The above are two of my favorite software packages at the moment. So powerful and I’m very content to run it on my own hardware, in house! In order to get it to work though, I needed one more great piece to the puzzle, NginxProxyManager.
There is a great video by spaceinvader one describing setting this up with his preferred proxy package letsencrypt, but I couldn’t get the mental energy to figure it out. And even if I did, what happens when I need to maintain it and I’ve forgotten all of it? So I decided to go with the much clearer NginxProxyManager (I’ll call it NPM despite another project having that name).
First thing I did was create a dynamic DNS address, pointing to my home IP address. I use afraid.org but there are a bunch of others that work just as well. Then I created a subdomain CNAME pointing to that dynamic DNS name and it worked! The outside stuff is almost done!
Install the Nextcloud app from the App store. Give it a HTTPS port that won’t conflict with unRAID itself and configure it on localhost as you need.
Next, install the unRAID app for the proxy manager from the app store. Create the proxy host pointing to your unique HTTPS port for Nextcloud. Click off HSTS support and “Force HTTPS” and don’t forget “Block common exploits” because who really wants common exploits? Theoretically you are done – but the one thing that is missing is a certificate! Thankfully NPM has letsencrypt support built right in.
As an aside here, make sure you have port 80 on your router open and forwarded to NPM’s HTTP port. You should of course have a HTTPS port open because you need to access Nextcloud from outside! Port 80 is required to respond to the challenges from letsencrypt! I found this out when my setup worked fine for three months and then failed because the certificate expired. Sadface.
You should be able to easily get a certificate in NPM if the above is set up.
Installing the certificate is more challenging though! You need to copy it over from one docker app to another. Go into
/mnt/user/appdata/NginxProxyManager/archive/npm-? and copy the cert and privkey PEM into
/mnt/user/appdata/nextcloud/keys and rename them cert.crt and cert.key respectively. Sounds tricky, let’s break that down a bit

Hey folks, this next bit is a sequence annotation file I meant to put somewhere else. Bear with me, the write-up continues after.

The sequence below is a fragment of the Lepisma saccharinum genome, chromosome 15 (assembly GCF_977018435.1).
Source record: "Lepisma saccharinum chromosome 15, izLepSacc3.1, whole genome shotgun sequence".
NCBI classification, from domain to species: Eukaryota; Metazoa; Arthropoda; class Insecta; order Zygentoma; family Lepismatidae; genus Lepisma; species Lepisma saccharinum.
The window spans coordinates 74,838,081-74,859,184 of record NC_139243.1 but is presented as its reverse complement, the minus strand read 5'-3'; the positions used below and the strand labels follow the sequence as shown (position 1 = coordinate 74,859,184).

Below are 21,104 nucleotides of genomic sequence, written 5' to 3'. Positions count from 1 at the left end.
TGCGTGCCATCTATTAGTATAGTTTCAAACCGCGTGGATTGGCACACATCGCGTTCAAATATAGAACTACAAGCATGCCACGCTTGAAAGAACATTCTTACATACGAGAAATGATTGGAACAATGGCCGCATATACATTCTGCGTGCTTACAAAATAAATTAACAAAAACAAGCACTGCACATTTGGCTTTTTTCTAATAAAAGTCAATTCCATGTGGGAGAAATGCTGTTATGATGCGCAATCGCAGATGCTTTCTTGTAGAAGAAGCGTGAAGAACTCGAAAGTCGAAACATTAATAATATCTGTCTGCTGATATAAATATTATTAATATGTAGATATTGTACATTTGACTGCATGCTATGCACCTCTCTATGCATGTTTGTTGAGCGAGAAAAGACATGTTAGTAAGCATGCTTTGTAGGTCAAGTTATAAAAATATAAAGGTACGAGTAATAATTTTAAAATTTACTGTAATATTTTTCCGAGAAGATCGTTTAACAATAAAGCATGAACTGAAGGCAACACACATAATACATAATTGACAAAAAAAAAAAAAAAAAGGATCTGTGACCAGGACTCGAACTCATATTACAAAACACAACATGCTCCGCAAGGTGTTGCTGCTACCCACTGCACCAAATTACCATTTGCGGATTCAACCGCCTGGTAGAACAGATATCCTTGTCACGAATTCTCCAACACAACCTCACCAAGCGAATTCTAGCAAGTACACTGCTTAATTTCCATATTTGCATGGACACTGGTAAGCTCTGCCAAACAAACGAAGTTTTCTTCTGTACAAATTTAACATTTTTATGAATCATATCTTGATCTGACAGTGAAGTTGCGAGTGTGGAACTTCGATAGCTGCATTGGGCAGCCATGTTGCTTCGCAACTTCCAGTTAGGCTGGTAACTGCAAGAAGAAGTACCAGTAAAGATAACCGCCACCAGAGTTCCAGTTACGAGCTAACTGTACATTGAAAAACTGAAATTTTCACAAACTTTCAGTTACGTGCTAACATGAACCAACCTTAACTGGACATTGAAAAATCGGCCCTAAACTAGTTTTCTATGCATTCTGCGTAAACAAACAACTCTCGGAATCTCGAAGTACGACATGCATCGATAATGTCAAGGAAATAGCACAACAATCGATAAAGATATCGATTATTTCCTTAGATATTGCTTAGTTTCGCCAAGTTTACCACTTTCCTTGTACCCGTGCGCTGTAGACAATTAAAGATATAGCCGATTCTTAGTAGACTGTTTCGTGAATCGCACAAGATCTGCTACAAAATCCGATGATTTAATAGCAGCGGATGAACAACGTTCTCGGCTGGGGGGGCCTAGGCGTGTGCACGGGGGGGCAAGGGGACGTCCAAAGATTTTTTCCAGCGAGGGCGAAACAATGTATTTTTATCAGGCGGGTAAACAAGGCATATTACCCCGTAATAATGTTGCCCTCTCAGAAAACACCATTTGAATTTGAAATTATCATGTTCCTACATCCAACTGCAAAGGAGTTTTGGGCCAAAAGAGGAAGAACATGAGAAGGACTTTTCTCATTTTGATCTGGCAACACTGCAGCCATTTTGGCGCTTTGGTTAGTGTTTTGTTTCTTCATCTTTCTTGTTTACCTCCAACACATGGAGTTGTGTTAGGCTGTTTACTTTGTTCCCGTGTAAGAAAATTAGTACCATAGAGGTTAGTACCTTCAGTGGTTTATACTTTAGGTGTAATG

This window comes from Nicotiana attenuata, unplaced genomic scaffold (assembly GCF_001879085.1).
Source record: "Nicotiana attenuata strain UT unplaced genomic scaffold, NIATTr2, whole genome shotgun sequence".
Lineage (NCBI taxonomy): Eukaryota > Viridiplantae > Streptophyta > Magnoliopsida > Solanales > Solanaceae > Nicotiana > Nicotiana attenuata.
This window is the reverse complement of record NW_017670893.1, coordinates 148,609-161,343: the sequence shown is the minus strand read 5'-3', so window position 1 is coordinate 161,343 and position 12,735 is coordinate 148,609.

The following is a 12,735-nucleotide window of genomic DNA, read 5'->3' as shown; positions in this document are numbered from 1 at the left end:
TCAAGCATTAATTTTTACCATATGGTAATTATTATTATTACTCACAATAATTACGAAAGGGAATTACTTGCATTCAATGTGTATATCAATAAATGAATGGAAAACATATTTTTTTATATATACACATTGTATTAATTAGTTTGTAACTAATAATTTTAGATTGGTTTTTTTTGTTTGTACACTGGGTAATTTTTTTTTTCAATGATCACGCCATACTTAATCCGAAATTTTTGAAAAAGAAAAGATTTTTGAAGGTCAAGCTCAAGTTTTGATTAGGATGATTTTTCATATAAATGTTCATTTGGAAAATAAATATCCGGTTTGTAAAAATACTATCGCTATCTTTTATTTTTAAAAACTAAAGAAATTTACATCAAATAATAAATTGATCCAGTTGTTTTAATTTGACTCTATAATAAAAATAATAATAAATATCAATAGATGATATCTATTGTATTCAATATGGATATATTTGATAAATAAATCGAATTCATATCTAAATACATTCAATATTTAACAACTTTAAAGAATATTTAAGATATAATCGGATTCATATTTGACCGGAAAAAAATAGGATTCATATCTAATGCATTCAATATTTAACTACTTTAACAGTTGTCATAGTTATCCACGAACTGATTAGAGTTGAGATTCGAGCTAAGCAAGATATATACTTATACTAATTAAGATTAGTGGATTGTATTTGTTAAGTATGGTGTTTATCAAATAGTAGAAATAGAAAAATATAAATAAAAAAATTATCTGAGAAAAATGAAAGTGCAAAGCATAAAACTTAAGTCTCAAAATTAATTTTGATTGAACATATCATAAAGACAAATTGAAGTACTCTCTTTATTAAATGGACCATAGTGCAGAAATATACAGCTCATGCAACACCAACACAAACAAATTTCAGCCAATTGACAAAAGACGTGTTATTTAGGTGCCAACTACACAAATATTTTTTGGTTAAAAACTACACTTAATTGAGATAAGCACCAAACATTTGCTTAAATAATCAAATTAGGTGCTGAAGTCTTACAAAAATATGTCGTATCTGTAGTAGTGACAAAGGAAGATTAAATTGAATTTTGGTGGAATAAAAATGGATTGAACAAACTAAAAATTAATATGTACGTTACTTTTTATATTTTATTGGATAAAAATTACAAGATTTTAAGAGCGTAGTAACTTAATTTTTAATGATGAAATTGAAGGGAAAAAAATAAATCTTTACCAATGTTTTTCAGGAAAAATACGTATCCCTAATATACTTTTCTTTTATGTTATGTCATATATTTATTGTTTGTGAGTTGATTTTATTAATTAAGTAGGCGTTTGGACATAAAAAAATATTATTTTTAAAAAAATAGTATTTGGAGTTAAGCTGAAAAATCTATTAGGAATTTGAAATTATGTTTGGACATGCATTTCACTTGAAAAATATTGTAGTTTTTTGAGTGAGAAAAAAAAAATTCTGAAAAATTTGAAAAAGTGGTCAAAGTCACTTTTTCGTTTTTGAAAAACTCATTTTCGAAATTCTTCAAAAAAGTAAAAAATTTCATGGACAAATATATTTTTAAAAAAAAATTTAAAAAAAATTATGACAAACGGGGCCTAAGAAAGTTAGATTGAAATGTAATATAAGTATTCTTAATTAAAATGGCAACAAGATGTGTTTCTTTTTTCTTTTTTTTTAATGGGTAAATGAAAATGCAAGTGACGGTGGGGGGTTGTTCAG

There is a question mark above – the reason is that NPM will create a bunch of sites and certificates and take care of them for you… but unless you only have 1 site, you need to figure out what certificate is for where! So, let’s assume you have 3 different certificates. You *think*
npm-2 is the right directory, so let’s find out. cd into it and run:
openssl x509 -in cert1.pem -text -noout
A ton of stuff should be printed but notice the CN line – if it points to your correct domain, you’re good! Remember that number. (2 in our imaginary scenario. I can’t believe you already forgot).
cd back to
/mnt/user/appdata/nextcloud/keys and copy cert1.pem and privkey1.pem over. Rename them to cert.crt and cert.key respectively. Chown them to nobody:users so that NPM can read them and I would restart NPM to make sure it does.
That’s it! Really. But the problem is, as above, our busy minds are like sieves, and YES we will forget how to do this even though we stuck it on our OWN BLOG FOR EXACTLY THAT REASON. How about a script to make it go down easier?
# Make sure npm-x is pointing to the correct (NextCloud) proxy path - here it's 2 but it may not be on yours!
# Get the latest files
certFile=$(ls -tr $certDir/cert*.pem | tail -1)
keyFile=$(ls -tr $certDir/privkey*.pem | tail -1)
echo "Copying $certFile";
cp $certFile ./cert.crt
chown nobody:users cert.crt
echo "Copying $keyFile";
cp $keyFile ./cert.key
chown nobody:users cert.key
Put that script file in the keys directory, along with a README.txt file pointing to this page so you know what in the world it’s for, and make it executable. It will take care of the rest. You could run this from cron if you like, but if so I would make some sort of backup archive of the old certificate files just to make sure you don’t overwrite a good one and not be able to get it back.
See you in 3 months!